The Colony has lost a true and loyal Colonist in the person of Mr. George Thomas SURMON, who died on the 29th November 1888 at the age of 39 years. Having left home and relations only six weeks before his death, and whilst travelling with friends in a wagon to the Goldfields, he was taken ill at Senekal. His friends called at a shop for assistance, and were told by the proprietor to push on as he was dangerously ill, but on the road, just one hour before entering Johannesburg (almost in sight of help and hope) he passed to his eternal home. For many years he carried on the business of transport riding, and was the means of helping many a struggling fellow-creature. He gained the esteem and confidence of those for whom he conveyed goods, and to his oxen he was always considerate and kind. When transport riding failed he turned his attention to farming and speculating, and was brought into contact with many who learned to respect him and admire his straightforward way of business, and many looked upon him as the means of help and advice. He was always ready to help others even to the detriment of himself. In him they have lost a true and genuine friend. He was genial, friendly, upright and fearlessly outspoken (when expressing an opinion) and all who knew him respected him.
On Sunday the 9th December 1888, in the little church at Committees (which he used to attend before he went away) the hymn “When our heads are bowed with woe” was sung, and a solemn and appropriate address was delivered in a heartfelt manner by the Rev. H. MOSEL.
It is our melancholy duty to chronicle the decease of Mr. Alex. McDOUGALL of Bathurst District. Death resulted from cancer in the stomach. We offer our sincere sympathies to those bereaved.
DEATH OF MR. J.G. LEPPAN
The Somerset Budget records the, for some time past expected, demise of a respected townsman, Mr. John Gregory LEPPAN, who passed quietly away on Wednesday at 11pm. Mr. LEPPAN had for many weeks past been suffering from an attack of paralysis which almost entirely prevented speech and the partaking of nourishment, and to which nature at last succumbed. Mr. LEPPAN had been resident here for many years. He was at the time of his death a member of the Divisional Council, and had, both upon this board as also in the Town Council and in other public capacities, done much service in his time to the town, which has thus lost one who was much esteemed.
Thursday 10 January 1889
DEATH OF MRS. MAASDORP
On Saturday morning (reports the G.R. Advertiser) died Maria Andritta, widow of the late Dr. G.H. MAASDORP. Perhaps no woman, many long years resident in Graaffreinet, was respected and honoured as she, though for many years, and especially since the death of Dr. MAASDORP, wholly removed from public life. She was in her 71st year, and the question of death was with her only a question of a short time.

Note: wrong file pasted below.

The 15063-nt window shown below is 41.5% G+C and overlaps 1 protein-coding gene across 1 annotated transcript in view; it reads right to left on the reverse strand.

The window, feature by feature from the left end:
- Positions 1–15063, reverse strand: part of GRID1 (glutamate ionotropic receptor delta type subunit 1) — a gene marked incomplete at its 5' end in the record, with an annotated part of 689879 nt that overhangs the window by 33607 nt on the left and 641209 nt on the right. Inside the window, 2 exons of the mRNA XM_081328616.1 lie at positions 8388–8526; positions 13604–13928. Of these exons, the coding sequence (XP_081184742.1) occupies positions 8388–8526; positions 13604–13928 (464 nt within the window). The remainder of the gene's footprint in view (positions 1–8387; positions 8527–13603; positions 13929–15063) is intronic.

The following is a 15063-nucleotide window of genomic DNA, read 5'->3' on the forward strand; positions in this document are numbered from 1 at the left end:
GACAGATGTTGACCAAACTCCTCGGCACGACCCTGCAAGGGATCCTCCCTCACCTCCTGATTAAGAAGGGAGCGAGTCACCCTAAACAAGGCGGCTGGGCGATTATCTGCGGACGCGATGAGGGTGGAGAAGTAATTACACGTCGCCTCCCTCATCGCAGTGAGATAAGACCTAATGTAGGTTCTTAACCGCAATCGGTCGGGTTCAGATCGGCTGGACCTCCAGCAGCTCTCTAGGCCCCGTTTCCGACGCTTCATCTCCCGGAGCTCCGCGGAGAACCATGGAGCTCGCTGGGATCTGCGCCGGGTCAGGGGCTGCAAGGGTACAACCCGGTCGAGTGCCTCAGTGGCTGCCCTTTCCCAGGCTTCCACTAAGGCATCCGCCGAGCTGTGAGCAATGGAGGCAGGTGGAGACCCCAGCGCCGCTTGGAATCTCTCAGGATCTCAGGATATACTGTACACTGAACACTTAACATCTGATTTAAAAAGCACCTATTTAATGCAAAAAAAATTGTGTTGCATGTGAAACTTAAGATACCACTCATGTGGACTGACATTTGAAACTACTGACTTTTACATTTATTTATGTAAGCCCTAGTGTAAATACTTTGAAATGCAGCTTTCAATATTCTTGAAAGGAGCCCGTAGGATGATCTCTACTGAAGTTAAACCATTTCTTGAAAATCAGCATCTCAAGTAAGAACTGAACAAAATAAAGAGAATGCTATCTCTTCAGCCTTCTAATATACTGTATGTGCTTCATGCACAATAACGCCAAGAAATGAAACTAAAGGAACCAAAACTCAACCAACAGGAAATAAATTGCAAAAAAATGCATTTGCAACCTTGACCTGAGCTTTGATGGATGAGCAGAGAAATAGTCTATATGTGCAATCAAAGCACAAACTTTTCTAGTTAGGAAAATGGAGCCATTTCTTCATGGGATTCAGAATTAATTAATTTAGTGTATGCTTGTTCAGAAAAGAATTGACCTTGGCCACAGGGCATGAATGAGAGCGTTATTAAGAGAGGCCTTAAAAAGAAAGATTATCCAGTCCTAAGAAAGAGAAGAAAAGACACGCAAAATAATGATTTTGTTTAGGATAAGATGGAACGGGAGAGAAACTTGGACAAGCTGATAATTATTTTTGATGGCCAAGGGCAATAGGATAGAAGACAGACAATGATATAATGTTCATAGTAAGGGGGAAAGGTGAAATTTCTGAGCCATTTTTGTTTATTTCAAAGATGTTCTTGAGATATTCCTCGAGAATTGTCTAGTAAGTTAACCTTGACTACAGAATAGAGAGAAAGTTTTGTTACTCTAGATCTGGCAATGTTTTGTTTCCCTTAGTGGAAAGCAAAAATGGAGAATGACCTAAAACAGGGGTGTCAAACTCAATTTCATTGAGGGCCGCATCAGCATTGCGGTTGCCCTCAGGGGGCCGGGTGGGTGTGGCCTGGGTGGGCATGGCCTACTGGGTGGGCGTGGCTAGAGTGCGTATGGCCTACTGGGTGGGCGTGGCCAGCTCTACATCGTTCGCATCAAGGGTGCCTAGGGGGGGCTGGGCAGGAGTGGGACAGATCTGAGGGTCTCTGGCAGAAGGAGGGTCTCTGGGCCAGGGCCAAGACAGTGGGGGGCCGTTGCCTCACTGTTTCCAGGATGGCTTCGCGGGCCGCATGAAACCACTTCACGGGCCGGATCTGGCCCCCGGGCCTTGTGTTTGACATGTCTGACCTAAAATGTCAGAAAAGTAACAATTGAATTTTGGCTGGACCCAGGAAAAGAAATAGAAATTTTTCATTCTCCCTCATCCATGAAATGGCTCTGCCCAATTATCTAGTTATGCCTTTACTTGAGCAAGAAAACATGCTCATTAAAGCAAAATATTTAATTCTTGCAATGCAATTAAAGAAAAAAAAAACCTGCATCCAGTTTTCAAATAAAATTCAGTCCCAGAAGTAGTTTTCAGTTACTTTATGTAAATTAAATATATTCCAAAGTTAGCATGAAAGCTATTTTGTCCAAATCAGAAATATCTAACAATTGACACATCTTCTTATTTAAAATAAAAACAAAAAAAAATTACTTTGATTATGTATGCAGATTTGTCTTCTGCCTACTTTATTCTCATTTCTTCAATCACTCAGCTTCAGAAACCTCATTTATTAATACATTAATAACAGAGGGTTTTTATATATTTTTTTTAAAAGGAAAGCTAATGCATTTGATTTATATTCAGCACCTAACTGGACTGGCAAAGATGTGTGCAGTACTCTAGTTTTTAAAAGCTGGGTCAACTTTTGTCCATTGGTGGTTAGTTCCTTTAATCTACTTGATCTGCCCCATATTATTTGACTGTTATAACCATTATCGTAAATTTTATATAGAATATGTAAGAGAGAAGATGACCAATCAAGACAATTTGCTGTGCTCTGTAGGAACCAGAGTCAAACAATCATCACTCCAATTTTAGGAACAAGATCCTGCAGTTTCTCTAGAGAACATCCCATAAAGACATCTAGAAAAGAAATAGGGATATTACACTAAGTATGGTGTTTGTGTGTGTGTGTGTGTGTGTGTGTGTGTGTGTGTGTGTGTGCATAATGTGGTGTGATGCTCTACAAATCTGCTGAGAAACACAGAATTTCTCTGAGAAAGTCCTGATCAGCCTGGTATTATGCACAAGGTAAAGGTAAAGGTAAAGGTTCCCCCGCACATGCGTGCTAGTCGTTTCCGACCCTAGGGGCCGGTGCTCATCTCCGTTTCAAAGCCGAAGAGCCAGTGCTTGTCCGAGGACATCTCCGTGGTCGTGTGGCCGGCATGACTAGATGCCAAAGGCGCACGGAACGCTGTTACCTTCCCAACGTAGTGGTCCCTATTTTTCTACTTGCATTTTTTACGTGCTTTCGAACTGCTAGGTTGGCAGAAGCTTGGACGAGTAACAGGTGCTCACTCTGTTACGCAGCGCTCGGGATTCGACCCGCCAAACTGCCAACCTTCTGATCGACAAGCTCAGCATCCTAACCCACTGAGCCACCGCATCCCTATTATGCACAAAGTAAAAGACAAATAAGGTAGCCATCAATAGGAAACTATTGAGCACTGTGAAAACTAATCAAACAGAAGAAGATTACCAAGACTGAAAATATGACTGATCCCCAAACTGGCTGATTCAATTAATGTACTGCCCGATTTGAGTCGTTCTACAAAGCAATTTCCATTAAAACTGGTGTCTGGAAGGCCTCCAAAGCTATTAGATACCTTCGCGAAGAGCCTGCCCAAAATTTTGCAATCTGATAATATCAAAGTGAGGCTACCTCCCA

SCALDED TO DEATH
Mr. and Mrs. GRELLERT of Kingwilliamstown have lost an infant daughter, not quite two years old, who followed her elder sister into the kitchen where she was making the tea, and catching hold of a tray on which stood a cup of hot decoction she capsized its contents over her chin, throat and chest, scalding herself most unmercifully. This was on Thursday evening. The poor little creature was bound up in wadding soaked in oil, but on the following night severe convulsions set in, and in a third paroxysm which occurred about noon on Saturday she (the Watchman reports) succumbed.
Tuesday 15 January 1889
BIRTH at Kimberley on the 9th Jan 1889, the wife of F. PAXTON of a daughter.
BIRTH at Grahamstown on the 13th inst, the wife of Mr. W. WENTWORTH of Collingham of a son.
Thursday 17 January 1889
DIED at Port Alfred West on Monday 14th January 1889. George Frederick CLARKE, aged 51 years and 3 months.
The Widow and Family tender their heartfelt thanks to the many friends for their kindness and expressions of sympathy, especially to Dr. ATHERSTONE of Port Alfred, for his unremitting attention during the illness of the deceased.
DEATH OF MR. G.F. CLARKE
We are sorry to have to chronicle the death of Mr. George Frederick CLARKE, who died at Port Alfred on Monday, leaving a widow and family.
DEATH OF MRS. TUDHOPE
We regret to learn that Mrs. TUDHOPE, wife of the Colonial Secretary, died on Sunday evening at Rondebosch. Mrs. TUDHOP was a daughter of the Rev. Mr. PEARS, Dutch Reformed Minister of Somerset East, and was a lady very highly esteemed in all the relations of life.
Saturday 19 January 1889
DROWNED IN A DAM